For many of us, the history of art photography in America is synonymous with the names Ansel Adams, Alfred Steiglitz, and Eliot Porter. However, Ansel Adams helped to establish photography among the fine arts.
Adams was born in 1902 in San Francisco, lived through the San Francisco earthquake of 1906 as a child, and went on to be an esteemed photographer and land preservationist. The quintessential photographer of the American southwest, Ansel Adams’ black and white photographs remain some of the most breathtaking images in the history of 20th Century landscape photography.
Adams’ first portfolio of photographs was entitled Parmelian Prints of the High Sierras. This portfolio included one of the most important photographs of Adams’ career called Monolith, the Face of Half Dome.
Adams worked alongside of Alfred Stieglitz, Paul Strand, and Georgia O’Keeffe in New Mexico. He became interested in topics relating to the protection of the wilderness including Yosemite national park and land preservation issues. He pictured World War II imagery and considered the landscape of the American southwest as a favorite subject.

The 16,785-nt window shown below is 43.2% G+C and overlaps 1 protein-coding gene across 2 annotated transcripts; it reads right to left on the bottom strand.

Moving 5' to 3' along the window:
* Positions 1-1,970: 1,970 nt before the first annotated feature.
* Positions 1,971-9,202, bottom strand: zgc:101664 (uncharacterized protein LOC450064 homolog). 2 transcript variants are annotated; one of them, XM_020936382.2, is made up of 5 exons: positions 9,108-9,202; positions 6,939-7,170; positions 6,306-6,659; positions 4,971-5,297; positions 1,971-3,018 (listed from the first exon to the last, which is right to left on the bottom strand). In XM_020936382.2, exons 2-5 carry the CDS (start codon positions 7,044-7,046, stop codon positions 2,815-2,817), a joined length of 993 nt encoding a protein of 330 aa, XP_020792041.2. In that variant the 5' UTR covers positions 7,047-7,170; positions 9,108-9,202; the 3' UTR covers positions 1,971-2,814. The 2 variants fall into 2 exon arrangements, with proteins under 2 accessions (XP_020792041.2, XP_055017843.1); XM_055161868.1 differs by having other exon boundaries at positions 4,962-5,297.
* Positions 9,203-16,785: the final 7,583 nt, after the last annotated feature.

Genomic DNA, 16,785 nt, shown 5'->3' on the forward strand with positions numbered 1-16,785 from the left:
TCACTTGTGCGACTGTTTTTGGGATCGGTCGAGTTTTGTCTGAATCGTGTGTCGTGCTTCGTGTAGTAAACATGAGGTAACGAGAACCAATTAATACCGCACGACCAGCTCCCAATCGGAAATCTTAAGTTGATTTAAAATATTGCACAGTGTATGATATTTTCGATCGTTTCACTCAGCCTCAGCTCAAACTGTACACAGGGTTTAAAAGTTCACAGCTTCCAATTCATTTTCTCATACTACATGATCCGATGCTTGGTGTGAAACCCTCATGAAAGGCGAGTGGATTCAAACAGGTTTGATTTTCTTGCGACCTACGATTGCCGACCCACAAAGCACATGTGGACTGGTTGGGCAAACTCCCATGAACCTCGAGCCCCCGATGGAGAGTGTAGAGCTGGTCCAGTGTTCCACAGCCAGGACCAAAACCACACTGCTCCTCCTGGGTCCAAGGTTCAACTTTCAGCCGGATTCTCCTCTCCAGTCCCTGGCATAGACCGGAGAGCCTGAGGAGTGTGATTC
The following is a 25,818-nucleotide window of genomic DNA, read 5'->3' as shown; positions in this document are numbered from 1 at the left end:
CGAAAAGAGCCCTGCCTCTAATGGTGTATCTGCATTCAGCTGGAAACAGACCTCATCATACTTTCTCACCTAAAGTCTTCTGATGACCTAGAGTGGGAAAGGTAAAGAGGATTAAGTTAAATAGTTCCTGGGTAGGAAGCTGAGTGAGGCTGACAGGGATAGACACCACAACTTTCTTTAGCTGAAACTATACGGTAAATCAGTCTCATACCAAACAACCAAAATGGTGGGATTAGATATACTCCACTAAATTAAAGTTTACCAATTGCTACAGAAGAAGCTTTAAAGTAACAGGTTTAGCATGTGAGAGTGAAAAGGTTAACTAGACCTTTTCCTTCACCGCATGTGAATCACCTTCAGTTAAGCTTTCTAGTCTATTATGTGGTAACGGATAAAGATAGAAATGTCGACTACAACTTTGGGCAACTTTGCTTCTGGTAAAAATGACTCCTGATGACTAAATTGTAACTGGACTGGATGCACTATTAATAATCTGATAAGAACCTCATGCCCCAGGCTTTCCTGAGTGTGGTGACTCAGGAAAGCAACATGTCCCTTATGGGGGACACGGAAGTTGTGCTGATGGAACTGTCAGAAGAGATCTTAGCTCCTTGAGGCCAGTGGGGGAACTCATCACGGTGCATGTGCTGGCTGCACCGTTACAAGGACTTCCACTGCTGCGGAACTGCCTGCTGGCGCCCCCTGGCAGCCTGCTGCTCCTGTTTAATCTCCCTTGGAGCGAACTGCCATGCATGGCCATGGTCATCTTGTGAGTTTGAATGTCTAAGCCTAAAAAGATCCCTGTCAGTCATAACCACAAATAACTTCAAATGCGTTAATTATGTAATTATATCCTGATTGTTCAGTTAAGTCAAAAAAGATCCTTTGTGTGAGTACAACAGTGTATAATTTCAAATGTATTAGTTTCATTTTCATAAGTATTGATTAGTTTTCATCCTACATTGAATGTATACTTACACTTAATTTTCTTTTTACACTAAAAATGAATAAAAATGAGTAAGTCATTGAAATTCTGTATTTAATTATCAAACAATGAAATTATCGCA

In the 1970s, Adams’ large format and iconic photographs were all the rage with collectors. His works were featured in a retrospective exhibition at the Metropolitan Museum of Art in New York City in 1974. Ansel Adams died at age 82.
Get an online appraisal of your Ansel Adams work from Dr. Lori.